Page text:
Louisiana Air National Guard F-15Cs scrambled to intercept a light twin-engine aircraft that ultimately crashed into the Gulf of Mexico last week, according to Continental US NORAD officials at Tyndall AFB, Fla. After taking off from Slidell, La., headed for Sarasota, Fla., the private Cessna 421 strayed off course during its April 19 flight, orbiting erratically near a range area that is part of Eglin AFB, Fla., reported the Associated Press (via the Palm Beach Post). When air traffic controllers at Jacksonville, Fla., were unable to contact the Cessna, NORAD diverted the New Orleans-based 159th Fighter Wing F-15s, which were already airborne, to make contact. When the Cessna pilot did not respond, the fighters tracked the aircraft until it crashed into the Gulf, 180 miles off the Florida coast. The fighters remained on station until Coast Guard aircraft arrived to recover the pilot, who had not been found, as of April 22, and is presumed dead, according to press reports. (Includes Tyndall release)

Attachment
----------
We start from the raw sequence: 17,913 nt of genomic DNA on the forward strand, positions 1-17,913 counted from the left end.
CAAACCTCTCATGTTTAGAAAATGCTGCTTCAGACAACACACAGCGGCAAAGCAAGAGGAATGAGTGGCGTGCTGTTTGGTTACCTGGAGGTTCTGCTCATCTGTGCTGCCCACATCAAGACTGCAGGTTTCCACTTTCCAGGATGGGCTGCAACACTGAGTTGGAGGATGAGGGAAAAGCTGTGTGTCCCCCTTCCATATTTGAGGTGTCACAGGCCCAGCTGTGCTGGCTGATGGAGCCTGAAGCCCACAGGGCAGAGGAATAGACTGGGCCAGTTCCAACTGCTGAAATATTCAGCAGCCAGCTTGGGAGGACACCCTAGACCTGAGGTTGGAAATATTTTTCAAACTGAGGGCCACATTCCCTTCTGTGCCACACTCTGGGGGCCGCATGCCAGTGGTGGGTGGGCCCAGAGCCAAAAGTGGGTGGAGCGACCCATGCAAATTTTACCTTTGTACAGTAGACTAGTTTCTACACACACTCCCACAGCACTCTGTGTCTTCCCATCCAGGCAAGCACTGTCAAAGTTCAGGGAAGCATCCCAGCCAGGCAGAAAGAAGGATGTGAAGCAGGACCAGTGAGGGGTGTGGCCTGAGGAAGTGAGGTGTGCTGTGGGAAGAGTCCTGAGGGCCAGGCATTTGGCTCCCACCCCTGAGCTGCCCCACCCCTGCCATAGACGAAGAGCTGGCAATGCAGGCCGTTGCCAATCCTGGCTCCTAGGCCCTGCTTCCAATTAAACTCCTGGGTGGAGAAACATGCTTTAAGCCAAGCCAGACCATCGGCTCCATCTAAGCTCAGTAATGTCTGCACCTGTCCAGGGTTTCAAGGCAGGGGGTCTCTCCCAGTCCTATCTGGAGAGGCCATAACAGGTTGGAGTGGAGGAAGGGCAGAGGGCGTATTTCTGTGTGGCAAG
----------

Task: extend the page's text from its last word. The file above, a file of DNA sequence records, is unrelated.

The Air Force overall reduced its size by 120 aircraft in fiscal year 2021, but kept about the same number of fighter, bomber and attack aircraft, according to data supplied by the service. The F-35 fleet saw the biggest increase while the B-1B bomber fleet saw the largest decline.